Price Gauging on a Free Market

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    I live in NJ and in the wake of Hurricane Sandy and the temporary gas shortage, people are already calling for lawsuits against gas companies for PRICE GAUGING.

    As a learner of liberty, I find these lawsuits to be extremely odd, especially when you consider that PRICE GAUGING laws give the State power to dictate how much and when businesses are allowed to raise prices.

    My question is: How would the problem of PRICE GAUGING during a crisis be dealt with on a Free Market? For example, tons of people all need gas, and the gas companies jack up prices to $15.00 a gallon.


    Price gauging is not really a problem but the necessary adjustment process necessary for supply and demand to equilibrate. If demand for a product increases (as is the case now), its price has to rise. When this is not allowed to happen, there will be shortages as you see right now. Long lines are the consequence.

    Check out this article:
    and this video:


    Thanks Sons of Liberty! Very helpful responses


    Assuming an unhampered market economy free of government intervention, If the local gas prices in NJ skyrocketed, people would shift gasoline supplies to NJ to take advantage of the price discrepancy, driving prices down in NJ towards the market clearing price. High gas prices definitely hurt, but we live in an imperfect world of scarcity and economic laws will always apply. The market must be allowed to adjust accordingly with price signals.



    Speculation would dampen any actual price increases in emergencies. Anticipating higher prices, entrepreneurs would be prepared to shift supply from other markets into the disaster area. Their increased supply of goods would moderate the price increases necessary to clear markets under the new conditions.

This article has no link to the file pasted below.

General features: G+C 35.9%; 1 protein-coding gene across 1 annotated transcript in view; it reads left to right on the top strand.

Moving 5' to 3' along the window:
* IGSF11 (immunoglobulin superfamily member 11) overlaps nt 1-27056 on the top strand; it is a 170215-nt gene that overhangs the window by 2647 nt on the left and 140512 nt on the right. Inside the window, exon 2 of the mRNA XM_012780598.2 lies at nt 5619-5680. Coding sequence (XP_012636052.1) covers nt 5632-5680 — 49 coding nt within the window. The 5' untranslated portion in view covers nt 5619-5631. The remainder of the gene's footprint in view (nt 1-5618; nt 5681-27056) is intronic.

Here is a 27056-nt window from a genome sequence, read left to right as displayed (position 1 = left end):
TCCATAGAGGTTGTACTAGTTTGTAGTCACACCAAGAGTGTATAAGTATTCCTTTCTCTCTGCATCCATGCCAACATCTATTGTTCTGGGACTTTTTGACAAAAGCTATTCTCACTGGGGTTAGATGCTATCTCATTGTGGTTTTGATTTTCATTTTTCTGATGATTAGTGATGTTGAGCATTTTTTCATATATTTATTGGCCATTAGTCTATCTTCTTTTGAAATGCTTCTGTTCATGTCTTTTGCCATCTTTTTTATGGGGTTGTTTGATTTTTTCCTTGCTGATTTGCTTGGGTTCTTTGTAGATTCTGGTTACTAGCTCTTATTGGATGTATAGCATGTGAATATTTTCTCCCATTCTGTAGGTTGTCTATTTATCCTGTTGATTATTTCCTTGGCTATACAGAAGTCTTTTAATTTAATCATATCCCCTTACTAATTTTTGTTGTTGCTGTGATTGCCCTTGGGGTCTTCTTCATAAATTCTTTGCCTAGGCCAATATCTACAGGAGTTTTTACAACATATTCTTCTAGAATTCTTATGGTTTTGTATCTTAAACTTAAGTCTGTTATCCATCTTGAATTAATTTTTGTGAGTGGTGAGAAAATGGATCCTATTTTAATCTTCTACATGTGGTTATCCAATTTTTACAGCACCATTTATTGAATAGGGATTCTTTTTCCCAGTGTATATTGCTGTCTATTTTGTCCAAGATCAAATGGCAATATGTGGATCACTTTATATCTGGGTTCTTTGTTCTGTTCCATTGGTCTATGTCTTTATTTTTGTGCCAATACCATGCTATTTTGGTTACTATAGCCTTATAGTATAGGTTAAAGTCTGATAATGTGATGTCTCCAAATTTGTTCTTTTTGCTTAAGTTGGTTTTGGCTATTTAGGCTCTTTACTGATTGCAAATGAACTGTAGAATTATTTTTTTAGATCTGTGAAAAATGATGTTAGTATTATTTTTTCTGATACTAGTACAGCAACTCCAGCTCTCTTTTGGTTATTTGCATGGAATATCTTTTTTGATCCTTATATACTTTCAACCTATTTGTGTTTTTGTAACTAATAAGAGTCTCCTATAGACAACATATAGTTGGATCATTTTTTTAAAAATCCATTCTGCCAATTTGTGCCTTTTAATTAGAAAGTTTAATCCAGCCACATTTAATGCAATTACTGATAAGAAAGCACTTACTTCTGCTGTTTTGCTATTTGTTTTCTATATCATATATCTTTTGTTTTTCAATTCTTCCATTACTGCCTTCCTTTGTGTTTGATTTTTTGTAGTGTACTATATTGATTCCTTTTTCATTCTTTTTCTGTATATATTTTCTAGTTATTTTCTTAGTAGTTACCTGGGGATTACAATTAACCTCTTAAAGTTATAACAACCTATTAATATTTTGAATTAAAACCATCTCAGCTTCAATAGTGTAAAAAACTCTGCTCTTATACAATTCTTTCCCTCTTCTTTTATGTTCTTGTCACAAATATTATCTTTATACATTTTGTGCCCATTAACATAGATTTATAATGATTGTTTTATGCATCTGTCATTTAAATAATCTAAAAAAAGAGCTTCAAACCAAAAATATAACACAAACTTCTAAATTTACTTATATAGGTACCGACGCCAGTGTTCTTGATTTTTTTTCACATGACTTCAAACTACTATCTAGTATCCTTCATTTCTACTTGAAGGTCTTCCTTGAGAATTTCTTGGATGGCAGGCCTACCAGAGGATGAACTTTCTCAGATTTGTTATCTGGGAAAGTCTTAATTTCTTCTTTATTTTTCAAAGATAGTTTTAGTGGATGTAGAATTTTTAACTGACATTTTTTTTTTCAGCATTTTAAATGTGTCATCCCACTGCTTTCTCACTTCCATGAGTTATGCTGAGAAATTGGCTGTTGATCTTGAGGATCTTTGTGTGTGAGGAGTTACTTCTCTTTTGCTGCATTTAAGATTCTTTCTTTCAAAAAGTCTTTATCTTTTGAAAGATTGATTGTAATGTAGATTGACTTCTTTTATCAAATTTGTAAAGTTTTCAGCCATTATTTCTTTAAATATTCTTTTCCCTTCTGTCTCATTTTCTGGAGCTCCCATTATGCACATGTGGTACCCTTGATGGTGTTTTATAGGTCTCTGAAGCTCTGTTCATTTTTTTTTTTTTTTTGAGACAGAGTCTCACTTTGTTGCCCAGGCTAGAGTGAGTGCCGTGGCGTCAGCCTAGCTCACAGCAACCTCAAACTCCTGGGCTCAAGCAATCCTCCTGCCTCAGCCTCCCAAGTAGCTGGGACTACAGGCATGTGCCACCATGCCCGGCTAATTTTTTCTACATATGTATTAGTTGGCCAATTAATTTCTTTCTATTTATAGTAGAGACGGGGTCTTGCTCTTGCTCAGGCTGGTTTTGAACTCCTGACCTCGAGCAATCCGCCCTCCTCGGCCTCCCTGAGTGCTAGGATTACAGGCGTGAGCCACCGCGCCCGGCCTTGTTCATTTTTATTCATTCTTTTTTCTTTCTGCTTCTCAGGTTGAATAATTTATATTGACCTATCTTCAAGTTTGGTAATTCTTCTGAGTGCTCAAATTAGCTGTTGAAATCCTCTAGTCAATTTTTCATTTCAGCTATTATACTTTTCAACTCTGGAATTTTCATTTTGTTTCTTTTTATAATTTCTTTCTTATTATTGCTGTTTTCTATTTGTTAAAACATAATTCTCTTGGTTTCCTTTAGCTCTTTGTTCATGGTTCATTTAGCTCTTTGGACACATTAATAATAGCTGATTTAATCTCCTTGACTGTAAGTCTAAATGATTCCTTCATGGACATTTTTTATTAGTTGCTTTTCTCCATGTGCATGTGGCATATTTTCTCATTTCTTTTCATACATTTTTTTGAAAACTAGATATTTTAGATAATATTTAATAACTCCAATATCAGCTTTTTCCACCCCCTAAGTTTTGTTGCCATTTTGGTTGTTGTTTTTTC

Thanks all for the responses. So would yall agree with this synthesis? [I just took the material of your responses and made a short outline]

    1. Price gouging is an apparent problem but not an actual problem on a free market. In theory, people may be afraid in times of crisis that prices of gasoline, batteries, and other necessities will be raised unfairly by corporations seeking to exploit consumers for profit. However, further analysis shows this view does not match the market realities.

    2. (A) A sharp and sudden increase in demand calls for an increase in price so that markets can clear. If prices are not allowed to rise, then shortages will inevitably follow since there will not be enough supply to meet market demand at that price.

    (B) An increase in price promotes conservation and prevents a widespread waste of resources [e.g. people only purchase the amount of gas they will use and will not stockpile as much unnecessarily]. Moreover, this helps to ensure more resources will be available for those in desperate need who don’t happen to get on line first.

    3. Corporations may choose to raise prices WELL ABOVE the new market-clearing price as a result of the crisis, but then they will have excess supply. If several corporations collude to maintain a price WELL ABOVE a natural market-clearing price, then other sellers will enter the market and offer lower prices to compete and make a profit. This will allow prices to fall to the market clearing price.

    4. Speculation would prevent any severe price increases in emergencies. Entrepreneurs would be prepared to shift supplies into the disaster area for profit. “Their increased supply of goods would moderate the price increases necessary to clear markets under the new conditions.”

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